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digital volume attenuation vs analog
Old 7th September 2013
  #1
Here for the gear
 

digital volume attenuation vs analog

What's the story on digital monitor out attenuation that occurs either from the knob on your audio interface or the fader in your audio interface's software mixer? Does it decrease bit resolution and therefore decrease headroom and degrade the signal going to your speakers?

Does this mean that if you usually monitor at a moderate level, attenuated digitally by your interface, are you constantly working with a fraction of the possible bit resolution that you could be?

If there's a thread where this info exists, by all means, point me there!
Old 7th September 2013
  #2
Gear Maniac
 

Yeah there is degradation. It's mostly neglible tho. A little bit more detailed here (read what rme writes about it) https://www.gearslutz.com/board/9394891-post7.html
Old 7th September 2013
  #3
Quote:
Originally Posted by nept View Post
Yeah there is degradation. It's mostly neglible tho. A little bit more detailed here (read what rme writes about it) https://www.gearslutz.com/board/9394891-post7.html
Attenuating from within the digital realm does raise the noise floor by the amount you attenuate. With a 24 bit DAC, moderate attenuation shouldn't be much problem. But if you start looking at 50 or more dB of attenuation from the theoretical 140 dB signal-to-noise ratio permitted by 24 bit, that lowers the effective signal-to-noise ratio down to around 90 dB. That's roughly the practical SNR of a CD -- still very good, but maybe a reasonable threshold to begin being concerned.

The signal is being 'degraded' in the sense that the noise floor is raised, but it's not like the above-noise-floor signal is mangled. And, at that 'reasonable threshold of concern' of 90 dB, the noise floor would be as good as silent scaled against normal program level signals.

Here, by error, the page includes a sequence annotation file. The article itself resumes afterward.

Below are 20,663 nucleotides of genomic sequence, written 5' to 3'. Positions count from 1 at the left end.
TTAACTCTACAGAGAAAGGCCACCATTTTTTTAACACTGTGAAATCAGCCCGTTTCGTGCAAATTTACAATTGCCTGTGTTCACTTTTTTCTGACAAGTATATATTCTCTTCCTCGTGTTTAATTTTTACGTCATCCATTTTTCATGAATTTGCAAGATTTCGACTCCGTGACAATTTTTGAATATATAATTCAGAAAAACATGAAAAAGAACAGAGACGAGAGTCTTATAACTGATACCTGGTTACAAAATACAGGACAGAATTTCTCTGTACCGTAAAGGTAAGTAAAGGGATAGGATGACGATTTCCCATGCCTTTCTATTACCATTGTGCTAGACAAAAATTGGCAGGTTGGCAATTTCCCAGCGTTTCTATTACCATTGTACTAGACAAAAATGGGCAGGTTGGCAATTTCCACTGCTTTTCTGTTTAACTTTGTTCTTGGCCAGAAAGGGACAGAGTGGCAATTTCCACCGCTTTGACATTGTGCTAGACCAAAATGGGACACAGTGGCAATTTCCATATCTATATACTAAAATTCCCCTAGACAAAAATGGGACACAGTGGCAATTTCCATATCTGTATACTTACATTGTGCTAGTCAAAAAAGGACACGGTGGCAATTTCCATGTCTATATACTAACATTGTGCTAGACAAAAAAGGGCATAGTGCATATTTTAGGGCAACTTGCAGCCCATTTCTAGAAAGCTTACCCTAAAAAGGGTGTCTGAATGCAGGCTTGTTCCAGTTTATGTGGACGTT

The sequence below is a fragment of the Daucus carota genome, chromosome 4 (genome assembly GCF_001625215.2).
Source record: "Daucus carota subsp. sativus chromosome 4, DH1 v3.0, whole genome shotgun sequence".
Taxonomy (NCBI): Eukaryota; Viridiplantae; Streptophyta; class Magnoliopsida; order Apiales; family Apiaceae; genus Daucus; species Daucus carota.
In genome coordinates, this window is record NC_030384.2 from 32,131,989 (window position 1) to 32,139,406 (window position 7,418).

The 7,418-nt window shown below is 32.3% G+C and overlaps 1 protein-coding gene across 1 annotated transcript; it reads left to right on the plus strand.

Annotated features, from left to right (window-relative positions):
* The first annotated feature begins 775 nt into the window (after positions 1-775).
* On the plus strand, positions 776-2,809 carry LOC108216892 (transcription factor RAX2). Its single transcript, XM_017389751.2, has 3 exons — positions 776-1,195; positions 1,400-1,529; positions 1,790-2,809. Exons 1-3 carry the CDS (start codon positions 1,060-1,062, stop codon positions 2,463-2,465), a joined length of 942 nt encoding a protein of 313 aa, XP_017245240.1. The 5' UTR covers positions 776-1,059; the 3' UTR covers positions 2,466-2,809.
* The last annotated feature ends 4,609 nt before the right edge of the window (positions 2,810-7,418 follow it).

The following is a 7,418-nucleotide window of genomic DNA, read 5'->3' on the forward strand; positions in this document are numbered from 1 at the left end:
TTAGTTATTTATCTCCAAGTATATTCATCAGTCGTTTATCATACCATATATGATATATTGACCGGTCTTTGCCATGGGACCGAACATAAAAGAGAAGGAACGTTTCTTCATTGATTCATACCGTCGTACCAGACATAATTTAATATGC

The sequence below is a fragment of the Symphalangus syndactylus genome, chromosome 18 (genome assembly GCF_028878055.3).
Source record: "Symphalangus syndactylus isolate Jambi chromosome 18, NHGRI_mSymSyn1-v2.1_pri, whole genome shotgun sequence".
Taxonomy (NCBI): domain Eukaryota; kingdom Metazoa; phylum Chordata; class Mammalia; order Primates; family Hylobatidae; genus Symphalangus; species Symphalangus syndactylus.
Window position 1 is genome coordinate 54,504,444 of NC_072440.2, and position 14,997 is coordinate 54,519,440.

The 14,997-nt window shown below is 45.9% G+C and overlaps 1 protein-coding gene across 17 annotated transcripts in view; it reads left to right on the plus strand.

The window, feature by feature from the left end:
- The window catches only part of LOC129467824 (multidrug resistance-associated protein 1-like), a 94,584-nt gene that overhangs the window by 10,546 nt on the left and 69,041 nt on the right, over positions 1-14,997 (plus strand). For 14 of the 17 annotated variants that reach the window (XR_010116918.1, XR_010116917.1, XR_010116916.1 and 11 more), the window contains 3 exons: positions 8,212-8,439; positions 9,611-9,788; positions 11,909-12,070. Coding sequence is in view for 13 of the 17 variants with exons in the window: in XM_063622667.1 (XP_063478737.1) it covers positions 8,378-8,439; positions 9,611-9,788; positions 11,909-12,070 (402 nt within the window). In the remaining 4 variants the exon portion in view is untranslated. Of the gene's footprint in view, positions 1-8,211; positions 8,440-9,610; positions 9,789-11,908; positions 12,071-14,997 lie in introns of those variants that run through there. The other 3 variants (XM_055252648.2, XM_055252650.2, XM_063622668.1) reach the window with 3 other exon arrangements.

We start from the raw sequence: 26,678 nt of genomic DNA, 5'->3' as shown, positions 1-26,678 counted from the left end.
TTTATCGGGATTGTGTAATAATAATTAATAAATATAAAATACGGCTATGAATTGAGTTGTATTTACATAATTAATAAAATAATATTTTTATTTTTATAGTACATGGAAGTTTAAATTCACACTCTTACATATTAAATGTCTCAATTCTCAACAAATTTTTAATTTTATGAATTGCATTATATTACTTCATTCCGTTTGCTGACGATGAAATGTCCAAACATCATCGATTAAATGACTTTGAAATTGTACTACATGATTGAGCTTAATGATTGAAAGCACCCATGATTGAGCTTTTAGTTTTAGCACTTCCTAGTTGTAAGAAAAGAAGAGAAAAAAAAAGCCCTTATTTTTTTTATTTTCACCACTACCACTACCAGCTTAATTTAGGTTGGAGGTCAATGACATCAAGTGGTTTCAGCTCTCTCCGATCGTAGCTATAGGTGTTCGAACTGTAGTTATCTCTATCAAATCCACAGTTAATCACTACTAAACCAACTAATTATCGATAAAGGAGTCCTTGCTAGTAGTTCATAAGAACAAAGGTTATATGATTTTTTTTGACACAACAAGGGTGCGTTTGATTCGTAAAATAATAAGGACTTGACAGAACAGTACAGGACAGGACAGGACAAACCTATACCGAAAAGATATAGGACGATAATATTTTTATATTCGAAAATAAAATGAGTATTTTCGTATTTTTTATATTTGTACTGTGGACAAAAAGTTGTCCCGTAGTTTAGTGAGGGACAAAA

All that said, if you have really loud speakers (and I have a pair of 200w/ch powered monitors that I fell in love but which are easily twice as loud as I ever would have needed and maybe three times as loud as I need now (since I no longer have a sound-proofed studio) and they don't have a huge amount of built-in attenuation (mine have, I think 20 dB from screwdriver pots in the back), you may end up having to turn down from the digital side a fair amount.

However, with less powerful monitors (or higher working levels), it may not be much of an issue at all. You can frequently put your mind somewhat at ease by doing the math, seeing how much attenuation you're dialing in from the digital side and subtracting that from the theoretical 24 bit SNR of 140 dB. If it's below 80 dB all the time (ie, 60 dB of attenuation, that's a lot), maybe it's time to think about an alternate form of attenuation.


But don't forget, analog attenuation has its own gotchya's, too. If it's active, there will be *some* potential increase in noise (probably little and probably insignificant with a quality unit); if it's a passive control, it will change the impedance as the level changes and that will change tonal balances slightly. The greater the attenuation, the greater the shift as a rule of thumb. Either way, making two analog potentiometers with very, very similar tapers -- to avoid wavering center image as you turn down the ganged pots -- can be very expensive in today's manufacturing world. When every home had 10, 20, 30 rotary potentiometers scattered through it, the economies of scale meant you could buy them fairly reasonably (even if you, yourself, were not buying 50 thousand). But today, pots are not nearly as common in gear (particularly outside our realm) and so any quality, stereo control is going to be on the pricey side.